144 F.3d 412 (6th Cir. 1998), 96-6665, United States v. Strickland

Docket Nº:96-6665.
Citation:144 F.3d 412
Party Name:UNITED STATES of America, Plaintiff-Appellee, v. DeWayne A. STRICKLAND, Defendant-Appellant.
Case Date:May 20, 1998
Court:United States Courts of Appeals, Court of Appeals for the Sixth Circuit

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144 F.3d 412 (6th Cir. 1998)

UNITED STATES of America, Plaintiff-Appellee,


DeWayne A. STRICKLAND, Defendant-Appellant.

No. 96-6665.

United States Court of Appeals, Sixth Circuit

May 20, 1998

Argued March 19, 1998.

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Paul W. Laymon, Jr., Asst. U.S. Atty. (argued and briefed), Office of the U.S. Attorney, Chattanooga, TN, for Plaintiff-Appellee.

Leonard M. Caputo (argued and briefed), Phillips & Caputo, Chattanooga, TN, for Defendant-Appellant.

Before: BOGGS, NORRIS, and MOORE, Circuit Judges.


BOGGS, Circuit Judge.

This case requires us to decide whether the Fourth Amendment's requirement of probable cause for an arrest is satisfied when, in effecting an arrest of a suspected drug dealer, police officers rely solely on the statements of an informant as to the manner in which the planned drug deal would take place and on certain occurrences the officers

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observe at the time and place of the planned drug deal that appear to corroborate the informant's statements. We hold that the probable cause requirement was satisfied in this situation.


Defendant DeWayne Strickland was arrested on January 23, 1996, for selling an ounce of cocaine to Henry Haggard, an indicted drug offender who was working as a police informant. The transaction was arranged by Haggard at the behest of police detectives in Chattanooga, Tennessee. With detectives present, on January 23, 1996, Haggard made two taped telephone calls to his brother-in-law in which Haggard asked his brother-in-law to help him obtain cocaine. In response, Haggard's brother-in-law suggested that Haggard contact Strickland, and gave Haggard Strickland's telephone number. Haggard then telephoned Strickland, again in the presence of the detectives; however, for reasons not fully explained in the record, this conversation was not taped. During this telephone call, the detectives heard Haggard confirm a meeting with Strickland to take place at 7:30 p.m. that evening at a Chattanooga convenience store called the Corner Market. After concluding his telephone call with Strickland, Haggard informed the detectives that he had arranged to purchase one ounce of cocaine from Strickland for $1000. 1 Haggard further explained that the course of dealing he and Strickland had followed in the past involved meeting inside an automobile, chatting for a few moments, and then exchanging money for drugs. Detective Greg Bowman then gave Haggard $1000 in marked bills, which Haggard was to give Strickland in exchange for the cocaine.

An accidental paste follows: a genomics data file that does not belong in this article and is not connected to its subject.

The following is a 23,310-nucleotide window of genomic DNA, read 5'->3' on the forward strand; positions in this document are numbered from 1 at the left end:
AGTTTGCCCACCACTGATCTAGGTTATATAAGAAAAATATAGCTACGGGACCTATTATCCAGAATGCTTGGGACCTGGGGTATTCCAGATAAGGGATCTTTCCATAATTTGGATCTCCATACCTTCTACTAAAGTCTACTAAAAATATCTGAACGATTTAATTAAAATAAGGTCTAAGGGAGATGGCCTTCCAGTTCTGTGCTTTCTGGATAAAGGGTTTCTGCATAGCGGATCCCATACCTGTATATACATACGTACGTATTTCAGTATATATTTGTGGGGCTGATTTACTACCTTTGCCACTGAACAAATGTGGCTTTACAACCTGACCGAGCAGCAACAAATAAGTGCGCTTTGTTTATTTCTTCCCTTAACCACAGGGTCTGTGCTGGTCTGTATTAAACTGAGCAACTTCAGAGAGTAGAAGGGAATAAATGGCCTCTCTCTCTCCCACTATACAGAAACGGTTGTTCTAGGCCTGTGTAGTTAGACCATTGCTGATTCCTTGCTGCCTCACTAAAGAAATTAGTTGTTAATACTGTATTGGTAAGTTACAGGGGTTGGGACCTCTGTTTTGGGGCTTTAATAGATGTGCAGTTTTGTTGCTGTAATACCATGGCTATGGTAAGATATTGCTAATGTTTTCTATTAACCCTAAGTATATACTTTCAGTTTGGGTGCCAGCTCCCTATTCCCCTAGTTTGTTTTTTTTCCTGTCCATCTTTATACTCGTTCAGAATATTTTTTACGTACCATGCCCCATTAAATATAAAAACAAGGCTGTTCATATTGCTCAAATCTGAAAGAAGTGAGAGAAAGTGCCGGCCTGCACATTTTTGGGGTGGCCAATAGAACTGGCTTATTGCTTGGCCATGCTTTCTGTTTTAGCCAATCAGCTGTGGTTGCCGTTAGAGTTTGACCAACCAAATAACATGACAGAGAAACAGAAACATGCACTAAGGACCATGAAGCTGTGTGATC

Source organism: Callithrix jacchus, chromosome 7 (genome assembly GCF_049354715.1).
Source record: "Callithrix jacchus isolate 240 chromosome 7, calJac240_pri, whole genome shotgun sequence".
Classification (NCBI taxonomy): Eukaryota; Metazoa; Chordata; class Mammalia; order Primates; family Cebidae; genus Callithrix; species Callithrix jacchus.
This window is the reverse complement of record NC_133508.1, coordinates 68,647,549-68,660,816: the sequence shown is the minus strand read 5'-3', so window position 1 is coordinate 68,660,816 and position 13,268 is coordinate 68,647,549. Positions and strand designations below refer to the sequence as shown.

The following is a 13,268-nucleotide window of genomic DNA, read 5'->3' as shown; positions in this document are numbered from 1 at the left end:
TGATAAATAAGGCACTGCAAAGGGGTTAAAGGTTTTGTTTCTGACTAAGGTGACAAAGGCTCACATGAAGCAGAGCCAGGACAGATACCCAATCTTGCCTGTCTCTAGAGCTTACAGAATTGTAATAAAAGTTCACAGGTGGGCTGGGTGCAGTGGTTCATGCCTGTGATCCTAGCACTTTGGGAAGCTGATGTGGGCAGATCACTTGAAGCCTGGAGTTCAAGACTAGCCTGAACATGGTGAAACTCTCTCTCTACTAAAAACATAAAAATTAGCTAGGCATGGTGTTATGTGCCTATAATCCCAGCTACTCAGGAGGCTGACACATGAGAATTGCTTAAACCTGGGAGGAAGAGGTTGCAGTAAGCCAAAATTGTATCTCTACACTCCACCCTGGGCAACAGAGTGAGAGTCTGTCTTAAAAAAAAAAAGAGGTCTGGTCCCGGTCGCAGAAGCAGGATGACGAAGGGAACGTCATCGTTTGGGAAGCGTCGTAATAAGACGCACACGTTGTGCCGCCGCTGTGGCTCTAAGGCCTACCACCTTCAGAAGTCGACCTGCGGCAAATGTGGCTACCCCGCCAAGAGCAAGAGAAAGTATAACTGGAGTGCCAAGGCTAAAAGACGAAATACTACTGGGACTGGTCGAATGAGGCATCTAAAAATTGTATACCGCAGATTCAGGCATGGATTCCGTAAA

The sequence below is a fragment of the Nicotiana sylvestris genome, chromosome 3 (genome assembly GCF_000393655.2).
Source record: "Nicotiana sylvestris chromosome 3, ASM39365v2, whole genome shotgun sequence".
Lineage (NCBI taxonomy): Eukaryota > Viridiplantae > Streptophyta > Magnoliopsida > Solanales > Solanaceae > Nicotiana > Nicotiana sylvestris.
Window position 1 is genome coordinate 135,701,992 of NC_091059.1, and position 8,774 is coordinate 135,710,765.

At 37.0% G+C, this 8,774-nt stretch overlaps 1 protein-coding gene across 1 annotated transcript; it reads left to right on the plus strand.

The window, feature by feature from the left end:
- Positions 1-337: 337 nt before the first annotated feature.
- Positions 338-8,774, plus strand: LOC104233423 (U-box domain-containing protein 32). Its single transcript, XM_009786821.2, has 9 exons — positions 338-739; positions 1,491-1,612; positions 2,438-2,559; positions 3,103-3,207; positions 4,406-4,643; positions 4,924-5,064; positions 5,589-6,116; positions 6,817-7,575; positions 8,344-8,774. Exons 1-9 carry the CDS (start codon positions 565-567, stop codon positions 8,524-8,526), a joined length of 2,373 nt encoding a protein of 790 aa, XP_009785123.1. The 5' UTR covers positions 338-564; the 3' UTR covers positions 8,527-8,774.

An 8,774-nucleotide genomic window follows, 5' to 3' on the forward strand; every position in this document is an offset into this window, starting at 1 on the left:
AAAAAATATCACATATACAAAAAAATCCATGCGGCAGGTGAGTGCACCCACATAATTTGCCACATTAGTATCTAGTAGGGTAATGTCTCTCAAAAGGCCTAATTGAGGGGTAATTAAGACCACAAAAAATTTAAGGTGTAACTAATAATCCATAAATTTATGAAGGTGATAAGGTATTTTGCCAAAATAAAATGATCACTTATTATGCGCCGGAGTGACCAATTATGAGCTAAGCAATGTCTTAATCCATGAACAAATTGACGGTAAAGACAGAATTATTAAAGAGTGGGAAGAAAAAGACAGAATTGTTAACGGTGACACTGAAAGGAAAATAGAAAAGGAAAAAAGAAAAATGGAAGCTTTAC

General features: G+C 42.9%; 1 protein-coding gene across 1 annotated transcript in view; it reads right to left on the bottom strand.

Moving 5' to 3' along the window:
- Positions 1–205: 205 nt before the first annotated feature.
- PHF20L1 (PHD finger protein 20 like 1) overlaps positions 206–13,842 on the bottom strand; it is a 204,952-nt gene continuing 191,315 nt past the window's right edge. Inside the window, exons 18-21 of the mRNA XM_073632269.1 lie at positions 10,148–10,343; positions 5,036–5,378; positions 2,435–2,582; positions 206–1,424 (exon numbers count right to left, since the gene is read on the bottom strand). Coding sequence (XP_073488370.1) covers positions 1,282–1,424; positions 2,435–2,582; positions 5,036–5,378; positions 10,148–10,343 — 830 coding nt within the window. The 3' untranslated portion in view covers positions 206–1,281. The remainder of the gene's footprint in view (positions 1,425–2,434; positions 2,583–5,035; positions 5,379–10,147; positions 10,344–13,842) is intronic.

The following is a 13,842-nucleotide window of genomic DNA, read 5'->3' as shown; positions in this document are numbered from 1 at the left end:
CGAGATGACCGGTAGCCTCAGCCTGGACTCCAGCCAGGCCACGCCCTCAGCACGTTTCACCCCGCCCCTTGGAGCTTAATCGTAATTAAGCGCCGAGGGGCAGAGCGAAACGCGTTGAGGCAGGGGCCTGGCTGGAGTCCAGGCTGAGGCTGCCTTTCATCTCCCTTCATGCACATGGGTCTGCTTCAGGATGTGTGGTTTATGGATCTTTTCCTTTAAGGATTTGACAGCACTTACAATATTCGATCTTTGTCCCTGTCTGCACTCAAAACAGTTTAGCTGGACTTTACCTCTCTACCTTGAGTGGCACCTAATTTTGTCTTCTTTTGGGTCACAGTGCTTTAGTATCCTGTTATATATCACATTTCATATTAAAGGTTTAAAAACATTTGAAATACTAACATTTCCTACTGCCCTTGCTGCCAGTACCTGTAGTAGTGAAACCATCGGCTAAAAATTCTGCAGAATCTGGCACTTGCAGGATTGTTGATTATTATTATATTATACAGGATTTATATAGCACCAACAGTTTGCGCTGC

Detective Bowman enlisted the assistance of several other police officers to stake out the area around the Corner Market. Detective Bowman arranged for Haggard to wear a "wire" to the transaction, with Chattanooga police detectives Dunn and Hill assigned to monitor the audio transmissions. Detectives Batts and Turner were assigned to visual surveillance duty and stationed themselves 75 to 100 yards from the Corner Market. At about 7:30 p.m., Detective Turner saw Haggard drive up to the Corner Market. A few minutes later, a sport-utility vehicle pulled into the parking lot. Three men got out of the vehicle; two of them walked into the Corner Market, while the third--Strickland--walked over to Haggard's car. Strickland climbed into Haggard's car, and Detective Batts (who was viewing the encounter through binoculars) observed the two men talking. After a few minutes, Strickland got out of Haggard's car and began walking back toward his own vehicle. Detectives Turner and Batts had been waiting to receive word that the transaction had been consummated from Detective Dunn, who was monitoring the audio transmissions from Haggard's "wire." Since Strickland was on the verge of leaving the scene, however, Detective Batts gave the signal to move in, and as a result all the detectives on the stakeout converged with guns drawn on the Corner Market parking lot. After the detectives secured Strickland (but before they searched him), Strickland said to the officers--with no apparent prompting--"So what are y'all doing? You can't put me in jail. You ain't seen me with no dope. I ain't got no dope."